1) People who don’t know about the Lanham Act and are unaware that are committing a crime when they blatantly register a domain name BECAUSE it’s of value due to the trademark.
2) People who believe the revenue from their trademark domain names outweigh the risks of owning them.

There are also reasons why trademarked names are profitable:
1) People register these names and put them for sale on sites like Ebay because other people actually bid on them, creating a market for this type of name. People bid on these names because they are either stupid, uninformed, risk takers, or all of the above.
2) Large search companies actually provide PPC payouts to owners of TM domain names. If TM domain names weren’t profitable on their own, people wouldn’t waste their money and take unnecessary risks.
3) Registrars don’t prohibit people from registering trademarks (other than their own, of course). Although it would be a subjective process, nothing to my knowledge prevents people from registering trademarks. This would be bad, because the folks at Apple Vacations, for example, would have unfairly run into problems when they registered their domain name. Perhaps blocking the obvious trademarks (like Microsoft, Google, Yahoo…etc) would help fix things, although that too could be considered infringement on freedom of speech.

In my opinion, a majority of trademark inclusive domain names aren’t owned by malicious people, but rather those who don’t know it is against the law. As a measure against unlawfully registering a domain name with a trademark, what if registrars required consumers to check off a box acknowledging that they are aware of the Lanham Act and its penalties before every registration? Perhaps even a brief summary of the law along with the possible penalties of owning/selling/profiting from a trademarked name would act as a deterrent to people who may be unknowingly committing a crime.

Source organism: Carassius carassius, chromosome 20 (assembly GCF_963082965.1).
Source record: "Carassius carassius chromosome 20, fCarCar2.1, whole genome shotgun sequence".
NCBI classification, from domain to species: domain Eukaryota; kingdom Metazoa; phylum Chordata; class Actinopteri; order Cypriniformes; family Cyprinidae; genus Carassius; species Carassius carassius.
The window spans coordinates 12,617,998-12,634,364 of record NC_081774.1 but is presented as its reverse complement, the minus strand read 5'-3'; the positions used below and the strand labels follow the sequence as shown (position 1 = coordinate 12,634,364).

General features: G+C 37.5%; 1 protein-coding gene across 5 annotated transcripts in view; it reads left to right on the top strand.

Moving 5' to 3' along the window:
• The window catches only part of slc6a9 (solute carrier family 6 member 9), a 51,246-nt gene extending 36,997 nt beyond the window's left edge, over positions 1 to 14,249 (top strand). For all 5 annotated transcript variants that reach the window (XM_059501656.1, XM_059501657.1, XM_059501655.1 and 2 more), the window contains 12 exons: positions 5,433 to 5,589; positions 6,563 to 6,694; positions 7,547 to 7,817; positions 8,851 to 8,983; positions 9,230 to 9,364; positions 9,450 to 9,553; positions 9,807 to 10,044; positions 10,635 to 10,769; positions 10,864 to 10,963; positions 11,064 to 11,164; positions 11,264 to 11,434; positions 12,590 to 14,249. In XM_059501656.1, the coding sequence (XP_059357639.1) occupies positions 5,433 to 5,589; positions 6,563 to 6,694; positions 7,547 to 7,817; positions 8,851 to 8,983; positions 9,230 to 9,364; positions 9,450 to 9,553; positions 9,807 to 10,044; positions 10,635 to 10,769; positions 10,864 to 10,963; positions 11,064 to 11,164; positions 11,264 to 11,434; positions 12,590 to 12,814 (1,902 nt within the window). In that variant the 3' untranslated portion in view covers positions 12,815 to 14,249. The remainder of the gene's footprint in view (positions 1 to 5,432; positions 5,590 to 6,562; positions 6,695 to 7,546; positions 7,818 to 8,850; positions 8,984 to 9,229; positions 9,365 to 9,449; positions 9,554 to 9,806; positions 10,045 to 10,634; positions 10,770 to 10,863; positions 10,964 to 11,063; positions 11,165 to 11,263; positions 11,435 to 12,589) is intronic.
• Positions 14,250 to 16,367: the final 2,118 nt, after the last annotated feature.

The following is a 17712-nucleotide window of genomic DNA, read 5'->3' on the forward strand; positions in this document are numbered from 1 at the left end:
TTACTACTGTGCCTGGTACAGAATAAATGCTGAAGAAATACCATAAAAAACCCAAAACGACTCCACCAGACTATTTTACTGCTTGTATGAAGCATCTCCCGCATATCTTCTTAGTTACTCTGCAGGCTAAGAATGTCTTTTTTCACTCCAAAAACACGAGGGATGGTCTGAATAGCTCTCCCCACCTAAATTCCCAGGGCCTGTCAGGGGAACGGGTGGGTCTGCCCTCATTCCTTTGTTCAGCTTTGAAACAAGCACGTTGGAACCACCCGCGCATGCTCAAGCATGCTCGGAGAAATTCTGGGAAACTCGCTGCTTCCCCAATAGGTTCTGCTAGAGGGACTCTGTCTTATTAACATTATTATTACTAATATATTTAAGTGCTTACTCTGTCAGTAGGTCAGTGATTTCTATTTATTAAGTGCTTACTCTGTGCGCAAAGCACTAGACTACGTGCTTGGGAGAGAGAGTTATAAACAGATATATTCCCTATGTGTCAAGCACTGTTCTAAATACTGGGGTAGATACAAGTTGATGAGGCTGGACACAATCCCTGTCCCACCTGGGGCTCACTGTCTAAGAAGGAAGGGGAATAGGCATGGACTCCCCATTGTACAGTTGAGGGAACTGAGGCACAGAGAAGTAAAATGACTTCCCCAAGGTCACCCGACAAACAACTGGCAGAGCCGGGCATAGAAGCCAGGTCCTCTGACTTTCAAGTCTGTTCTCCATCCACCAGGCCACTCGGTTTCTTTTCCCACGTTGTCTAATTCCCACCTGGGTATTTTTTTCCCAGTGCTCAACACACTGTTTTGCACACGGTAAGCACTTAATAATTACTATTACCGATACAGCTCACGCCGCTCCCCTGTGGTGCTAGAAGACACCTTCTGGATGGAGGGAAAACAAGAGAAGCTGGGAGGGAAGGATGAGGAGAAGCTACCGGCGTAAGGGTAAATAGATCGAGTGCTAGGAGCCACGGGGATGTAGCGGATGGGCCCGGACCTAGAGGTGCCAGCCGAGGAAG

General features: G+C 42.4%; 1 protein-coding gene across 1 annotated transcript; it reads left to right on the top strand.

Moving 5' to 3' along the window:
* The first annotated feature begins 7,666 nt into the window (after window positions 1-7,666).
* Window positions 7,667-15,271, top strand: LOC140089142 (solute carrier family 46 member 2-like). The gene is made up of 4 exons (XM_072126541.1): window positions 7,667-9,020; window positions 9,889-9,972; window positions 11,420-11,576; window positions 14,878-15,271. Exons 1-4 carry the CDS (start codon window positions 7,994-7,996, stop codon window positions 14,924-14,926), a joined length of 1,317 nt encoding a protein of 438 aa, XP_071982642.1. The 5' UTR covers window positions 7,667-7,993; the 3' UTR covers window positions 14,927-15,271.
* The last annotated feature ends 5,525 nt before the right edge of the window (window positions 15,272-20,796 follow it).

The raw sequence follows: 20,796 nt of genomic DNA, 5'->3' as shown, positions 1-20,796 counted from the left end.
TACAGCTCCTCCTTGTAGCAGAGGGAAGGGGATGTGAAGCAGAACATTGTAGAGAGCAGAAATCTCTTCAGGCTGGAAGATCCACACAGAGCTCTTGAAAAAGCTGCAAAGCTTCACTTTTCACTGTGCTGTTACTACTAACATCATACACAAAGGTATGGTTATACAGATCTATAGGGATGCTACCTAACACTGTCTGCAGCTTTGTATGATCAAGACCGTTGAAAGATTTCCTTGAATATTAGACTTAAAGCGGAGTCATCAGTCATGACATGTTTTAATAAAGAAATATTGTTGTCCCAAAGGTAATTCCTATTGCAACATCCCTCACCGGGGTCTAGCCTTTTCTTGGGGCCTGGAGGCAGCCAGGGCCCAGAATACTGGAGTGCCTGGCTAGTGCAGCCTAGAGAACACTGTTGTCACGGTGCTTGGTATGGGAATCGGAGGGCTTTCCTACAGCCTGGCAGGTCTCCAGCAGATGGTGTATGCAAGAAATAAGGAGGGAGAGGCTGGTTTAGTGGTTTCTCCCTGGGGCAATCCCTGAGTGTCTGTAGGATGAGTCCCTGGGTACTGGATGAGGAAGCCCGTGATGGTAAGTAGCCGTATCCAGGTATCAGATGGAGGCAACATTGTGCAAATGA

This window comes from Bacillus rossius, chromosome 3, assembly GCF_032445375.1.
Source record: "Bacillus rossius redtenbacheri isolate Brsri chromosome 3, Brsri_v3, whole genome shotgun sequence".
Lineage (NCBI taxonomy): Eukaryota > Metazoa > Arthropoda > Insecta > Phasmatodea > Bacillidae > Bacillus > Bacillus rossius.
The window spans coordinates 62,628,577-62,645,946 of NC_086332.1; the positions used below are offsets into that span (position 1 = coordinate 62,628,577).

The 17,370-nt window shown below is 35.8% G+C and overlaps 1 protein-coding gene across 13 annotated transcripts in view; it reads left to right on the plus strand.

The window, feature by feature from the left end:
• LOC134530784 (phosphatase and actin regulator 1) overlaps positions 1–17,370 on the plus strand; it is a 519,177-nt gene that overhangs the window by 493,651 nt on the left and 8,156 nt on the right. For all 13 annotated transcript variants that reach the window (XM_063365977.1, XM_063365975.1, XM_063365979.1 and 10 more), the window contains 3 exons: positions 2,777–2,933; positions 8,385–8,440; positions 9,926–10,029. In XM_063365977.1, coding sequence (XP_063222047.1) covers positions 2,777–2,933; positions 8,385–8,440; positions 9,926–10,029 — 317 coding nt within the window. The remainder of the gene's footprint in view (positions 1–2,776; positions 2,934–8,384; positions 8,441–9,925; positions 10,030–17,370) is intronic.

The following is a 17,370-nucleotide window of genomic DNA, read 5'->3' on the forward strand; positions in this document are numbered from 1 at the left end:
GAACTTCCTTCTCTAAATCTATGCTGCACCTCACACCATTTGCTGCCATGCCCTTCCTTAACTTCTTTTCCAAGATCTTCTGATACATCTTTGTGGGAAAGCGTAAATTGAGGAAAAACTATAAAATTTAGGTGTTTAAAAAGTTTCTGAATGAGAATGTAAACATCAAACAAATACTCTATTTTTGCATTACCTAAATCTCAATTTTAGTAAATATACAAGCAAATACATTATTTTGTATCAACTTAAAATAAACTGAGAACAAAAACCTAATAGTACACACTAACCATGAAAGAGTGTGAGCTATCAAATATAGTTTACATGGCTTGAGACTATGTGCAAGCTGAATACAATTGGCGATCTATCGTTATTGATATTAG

I have seen beginner domain investors posting on domain forums, and many are shocked/scared when they read about the ramifications of being sued for violating the Lanham Act. As much as the domain investment community has grown, there are countless people trying to make money in it who may not know the laws, and by giving them a copy of the law (either in full legal terminology or in layman’s terms), they may reconsider at the point of purchase.

Free .mobi Domain Name!

I received an interesting email promotion from Network Solutions today.

“Register a new .com, .net, .org, .biz, .info, .us or .name domain name extension for any term and get a free .mobi domain name for a 1-year term.”

I guess they have resorted to just giving .mobi names away. I use my Blackberry’s web browser all the time, but I have not had the need or desire to use the .mobi extension. Even though the Weather Channel has a “mobile compatible” website at Weather.mobi, I can still access my local weather by using Weather.com on my Blackberry. I still don’t see a need for this extension.

Great PR Opportunity

I think it would be an AWESOME opportunity for either domain investors with connections or the ICA to step in and help this Congressman retrieve his domain name at registration fee cost to him.

http://www.denverpost.com/news/ci_6369057

To sum this up, the first term congressman had his domain name expire (not close to being a generic/defensible name), and someone bought it and has pornographic PPC links up at Sedo. According to the article, everytime the staff called Sedo to attempt to buy it, the price increased. Although the congressman should have renewed his domain name, he is nice enough not to file a UDRP or lawsuit, which would have proliferated the public opinion that all domain investors have bad intentions. Is there any way we can help? How can we help? This is an opportunity to show that there is only a small percentage of people in this business who aren’t ethical, and the rest of us are hard working people not not trying to profit off of an innocent mistake or in tragedy in too many cases (VA Tech, Katrina, Columbine…etc way too many to name).